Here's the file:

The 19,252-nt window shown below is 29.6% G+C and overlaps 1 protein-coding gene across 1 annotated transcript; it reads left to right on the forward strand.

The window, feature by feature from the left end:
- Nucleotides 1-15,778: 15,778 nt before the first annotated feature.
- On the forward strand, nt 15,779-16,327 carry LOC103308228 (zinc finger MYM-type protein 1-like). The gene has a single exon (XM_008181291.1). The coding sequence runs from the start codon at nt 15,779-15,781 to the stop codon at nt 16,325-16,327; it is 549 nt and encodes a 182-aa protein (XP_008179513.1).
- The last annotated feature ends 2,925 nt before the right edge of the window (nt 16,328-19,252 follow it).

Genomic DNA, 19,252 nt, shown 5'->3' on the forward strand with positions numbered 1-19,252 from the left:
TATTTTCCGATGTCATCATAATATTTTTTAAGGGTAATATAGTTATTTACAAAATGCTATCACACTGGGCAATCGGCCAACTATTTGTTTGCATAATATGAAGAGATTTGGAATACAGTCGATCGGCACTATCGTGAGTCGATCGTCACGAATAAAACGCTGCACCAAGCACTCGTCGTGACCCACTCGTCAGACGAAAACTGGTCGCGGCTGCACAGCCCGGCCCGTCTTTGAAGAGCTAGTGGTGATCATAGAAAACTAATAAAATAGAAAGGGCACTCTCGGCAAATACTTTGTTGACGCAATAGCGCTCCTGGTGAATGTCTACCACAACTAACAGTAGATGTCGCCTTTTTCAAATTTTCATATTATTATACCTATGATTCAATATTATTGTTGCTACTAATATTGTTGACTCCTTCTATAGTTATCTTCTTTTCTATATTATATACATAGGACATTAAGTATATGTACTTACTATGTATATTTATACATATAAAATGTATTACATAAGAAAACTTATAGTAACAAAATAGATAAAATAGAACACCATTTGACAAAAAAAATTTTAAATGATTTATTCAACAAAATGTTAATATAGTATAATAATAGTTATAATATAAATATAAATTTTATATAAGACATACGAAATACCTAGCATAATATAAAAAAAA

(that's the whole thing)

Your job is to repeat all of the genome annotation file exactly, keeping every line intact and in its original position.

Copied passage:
The 19,252-nt window shown below is 29.6% G+C and overlaps 1 protein-coding gene across 1 annotated transcript; it reads left to right on the forward strand.

The window, feature by feature from the left end:
- Nucleotides 1-15,778: 15,778 nt before the first annotated feature.
- On the forward strand, nt 15,779-16,327 carry LOC103308228 (zinc finger MYM-type protein 1-like). The gene has a single exon (XM_008181291.1). The coding sequence runs from the start codon at nt 15,779-15,781 to the stop codon at nt 16,325-16,327; it is 549 nt and encodes a 182-aa protein (XP_008179513.1).
- The last annotated feature ends 2,925 nt before the right edge of the window (nt 16,328-19,252 follow it).

Genomic DNA, 19,252 nt, shown 5'->3' on the forward strand with positions numbered 1-19,252 from the left:
TATTTTCCGATGTCATCATAATATTTTTTAAGGGTAATATAGTTATTTACAAAATGCTATCACACTGGGCAATCGGCCAACTATTTGTTTGCATAATATGAAGAGATTTGGAATACAGTCGATCGGCACTATCGTGAGTCGATCGTCACGAATAAAACGCTGCACCAAGCACTCGTCGTGACCCACTCGTCAGACGAAAACTGGTCGCGGCTGCACAGCCCGGCCCGTCTTTGAAGAGCTAGTGGTGATCATAGAAAACTAATAAAATAGAAAGGGCACTCTCGGCAAATACTTTGTTGACGCAATAGCGCTCCTGGTGAATGTCTACCACAACTAACAGTAGATGTCGCCTTTTTCAAATTTTCATATTATTATACCTATGATTCAATATTATTGTTGCTACTAATATTGTTGACTCCTTCTATAGTTATCTTCTTTTCTATATTATATACATAGGACATTAAGTATATGTACTTACTATGTATATTTATACATATAAAATGTATTACATAAGAAAACTTATAGTAACAAAATAGATAAAATAGAACACCATTTGACAAAAAAAATTTTAAATGATTTATTCAACAAAATGTTAATATAGTATAATAATAGTTATAATATAAATATAAATTTTATATAAGACATACGAAATACCTAGCATAATATAAAAAAAA